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An outwash plain is the area where stream action has built stratified deposits of gravel, sand, silt, or clay beyond the glacier itself. The sediment is characteristically coarse grained and well sorted. The bedding (if present) is usually thin and truncated by younger beds. Grain size variations are sharp and numerous in both the vertical and horizontal direction. The major components of the sediment vary depending on the location of outwash relative to the glacier. Close to the glacier boulders, gravel, and sand predominate which indicate continual deposition of the bed load. Further from the glacier the grain size decreases with more silt and clay present; filling of glacial lakes is also a type of outwash (see filled lakes).

The surface of the outwash plain can be either pitted or nonpitted. In areas where the outwash deposited over an unglaciated area or area not recently glaciated, the surface will tend to be nonpitted. If, however, buried ice blocks are included in the outwash, the ablated blocks will result in a pitted surface marked by numerous kettles. This pitting will be extremely developed in areas of deposition on a stagnant ice mass of irregular thickness.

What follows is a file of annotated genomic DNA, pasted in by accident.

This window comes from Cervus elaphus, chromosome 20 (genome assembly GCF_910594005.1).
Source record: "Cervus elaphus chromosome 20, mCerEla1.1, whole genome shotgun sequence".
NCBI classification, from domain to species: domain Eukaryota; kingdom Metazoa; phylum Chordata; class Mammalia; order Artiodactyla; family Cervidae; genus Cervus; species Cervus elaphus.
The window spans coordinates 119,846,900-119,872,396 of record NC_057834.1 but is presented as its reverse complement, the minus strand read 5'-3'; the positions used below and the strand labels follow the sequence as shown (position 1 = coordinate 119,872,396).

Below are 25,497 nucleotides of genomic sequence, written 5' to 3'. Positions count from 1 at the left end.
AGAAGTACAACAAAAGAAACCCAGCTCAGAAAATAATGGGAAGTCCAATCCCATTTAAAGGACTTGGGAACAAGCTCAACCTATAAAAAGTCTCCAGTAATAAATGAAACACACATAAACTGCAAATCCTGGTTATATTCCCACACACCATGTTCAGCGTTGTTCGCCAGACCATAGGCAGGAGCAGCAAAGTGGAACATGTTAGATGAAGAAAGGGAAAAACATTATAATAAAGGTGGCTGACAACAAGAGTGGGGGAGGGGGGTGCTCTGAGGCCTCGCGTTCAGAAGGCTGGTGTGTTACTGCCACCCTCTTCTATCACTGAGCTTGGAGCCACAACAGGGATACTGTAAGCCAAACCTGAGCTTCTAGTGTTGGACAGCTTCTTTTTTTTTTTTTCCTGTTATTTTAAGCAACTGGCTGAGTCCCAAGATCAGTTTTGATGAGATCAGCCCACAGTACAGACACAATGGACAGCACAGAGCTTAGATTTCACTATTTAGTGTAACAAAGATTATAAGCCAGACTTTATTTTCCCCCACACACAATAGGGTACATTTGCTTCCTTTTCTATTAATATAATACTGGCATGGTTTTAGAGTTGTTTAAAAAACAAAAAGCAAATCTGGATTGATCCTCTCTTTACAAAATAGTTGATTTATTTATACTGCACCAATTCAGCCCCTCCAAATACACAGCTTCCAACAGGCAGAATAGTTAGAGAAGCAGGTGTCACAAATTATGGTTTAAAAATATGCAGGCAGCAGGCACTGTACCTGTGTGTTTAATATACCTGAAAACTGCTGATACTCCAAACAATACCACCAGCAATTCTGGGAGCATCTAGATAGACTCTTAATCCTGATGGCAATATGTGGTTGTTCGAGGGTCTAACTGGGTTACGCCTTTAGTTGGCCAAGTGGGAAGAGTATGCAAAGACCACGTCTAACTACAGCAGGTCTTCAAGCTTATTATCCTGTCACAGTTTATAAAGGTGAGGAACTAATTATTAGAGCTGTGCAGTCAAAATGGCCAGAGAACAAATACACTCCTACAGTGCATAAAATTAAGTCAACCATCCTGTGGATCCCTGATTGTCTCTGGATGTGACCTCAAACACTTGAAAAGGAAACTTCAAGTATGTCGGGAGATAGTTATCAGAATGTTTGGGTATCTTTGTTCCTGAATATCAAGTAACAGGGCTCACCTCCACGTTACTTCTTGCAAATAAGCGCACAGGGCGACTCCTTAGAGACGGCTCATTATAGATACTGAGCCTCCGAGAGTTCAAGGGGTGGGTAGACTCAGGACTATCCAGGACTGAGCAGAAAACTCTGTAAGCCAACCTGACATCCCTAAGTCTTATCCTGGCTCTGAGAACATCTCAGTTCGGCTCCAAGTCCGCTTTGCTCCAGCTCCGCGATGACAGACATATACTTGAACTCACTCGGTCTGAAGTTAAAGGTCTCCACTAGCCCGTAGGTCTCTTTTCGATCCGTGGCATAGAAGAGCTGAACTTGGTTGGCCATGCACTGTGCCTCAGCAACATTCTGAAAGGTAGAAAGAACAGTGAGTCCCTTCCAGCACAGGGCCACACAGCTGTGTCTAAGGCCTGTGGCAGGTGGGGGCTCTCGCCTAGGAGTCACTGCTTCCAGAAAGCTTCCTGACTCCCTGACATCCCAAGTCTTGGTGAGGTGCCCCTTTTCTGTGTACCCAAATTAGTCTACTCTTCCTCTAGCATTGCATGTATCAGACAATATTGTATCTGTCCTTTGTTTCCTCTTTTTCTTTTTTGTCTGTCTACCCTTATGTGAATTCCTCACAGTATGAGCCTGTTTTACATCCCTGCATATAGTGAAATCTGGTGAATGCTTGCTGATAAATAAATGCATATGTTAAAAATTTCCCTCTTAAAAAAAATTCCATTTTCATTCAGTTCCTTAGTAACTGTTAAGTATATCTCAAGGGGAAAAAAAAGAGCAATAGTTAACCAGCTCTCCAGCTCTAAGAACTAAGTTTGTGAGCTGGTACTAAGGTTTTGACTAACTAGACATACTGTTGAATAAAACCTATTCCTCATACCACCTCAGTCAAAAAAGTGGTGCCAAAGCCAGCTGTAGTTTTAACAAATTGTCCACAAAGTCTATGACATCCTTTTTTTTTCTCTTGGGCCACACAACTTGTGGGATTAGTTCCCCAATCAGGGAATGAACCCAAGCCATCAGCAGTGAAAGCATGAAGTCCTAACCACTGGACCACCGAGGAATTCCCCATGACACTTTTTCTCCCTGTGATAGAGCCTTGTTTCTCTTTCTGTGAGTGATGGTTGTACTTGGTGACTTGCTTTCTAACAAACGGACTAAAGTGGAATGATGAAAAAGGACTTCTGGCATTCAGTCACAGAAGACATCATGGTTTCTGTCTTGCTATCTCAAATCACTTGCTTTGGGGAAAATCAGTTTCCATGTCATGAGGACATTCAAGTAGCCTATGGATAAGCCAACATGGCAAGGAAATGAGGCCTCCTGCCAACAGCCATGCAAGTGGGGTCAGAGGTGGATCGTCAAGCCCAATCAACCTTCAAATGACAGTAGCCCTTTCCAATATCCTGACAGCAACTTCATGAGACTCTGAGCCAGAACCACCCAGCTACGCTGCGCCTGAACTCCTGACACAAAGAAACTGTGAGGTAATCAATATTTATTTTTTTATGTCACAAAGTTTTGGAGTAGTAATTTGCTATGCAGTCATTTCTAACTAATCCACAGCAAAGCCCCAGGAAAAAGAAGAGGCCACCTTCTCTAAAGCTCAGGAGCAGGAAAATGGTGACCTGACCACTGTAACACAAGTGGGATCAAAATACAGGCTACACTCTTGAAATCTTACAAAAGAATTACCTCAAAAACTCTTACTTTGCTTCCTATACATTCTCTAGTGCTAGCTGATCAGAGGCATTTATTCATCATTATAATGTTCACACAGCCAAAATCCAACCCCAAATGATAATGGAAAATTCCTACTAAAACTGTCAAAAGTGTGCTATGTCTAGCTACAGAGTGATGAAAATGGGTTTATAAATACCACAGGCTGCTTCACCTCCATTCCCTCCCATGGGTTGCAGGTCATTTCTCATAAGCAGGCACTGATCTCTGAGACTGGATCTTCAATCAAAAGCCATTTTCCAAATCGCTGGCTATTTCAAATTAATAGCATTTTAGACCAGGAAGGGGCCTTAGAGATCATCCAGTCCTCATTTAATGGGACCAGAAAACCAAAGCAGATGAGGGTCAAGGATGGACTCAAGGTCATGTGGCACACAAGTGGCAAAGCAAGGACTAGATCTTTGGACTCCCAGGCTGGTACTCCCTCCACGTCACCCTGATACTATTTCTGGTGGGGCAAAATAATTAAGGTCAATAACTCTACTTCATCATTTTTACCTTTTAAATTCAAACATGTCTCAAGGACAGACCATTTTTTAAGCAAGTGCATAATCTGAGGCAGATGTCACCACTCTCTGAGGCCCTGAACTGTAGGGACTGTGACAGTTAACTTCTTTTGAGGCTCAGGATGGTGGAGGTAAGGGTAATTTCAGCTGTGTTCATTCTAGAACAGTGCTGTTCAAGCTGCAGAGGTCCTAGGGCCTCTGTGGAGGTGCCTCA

An outwash confined to a valley is called a valley train; braided streams are also very common.

Zumberge, J. H. and C. A. Nelson.
Elements of Physical Geology.
John Wiley & Sons, Inc., New York, 1976.
Proglacial  Topographic Area 

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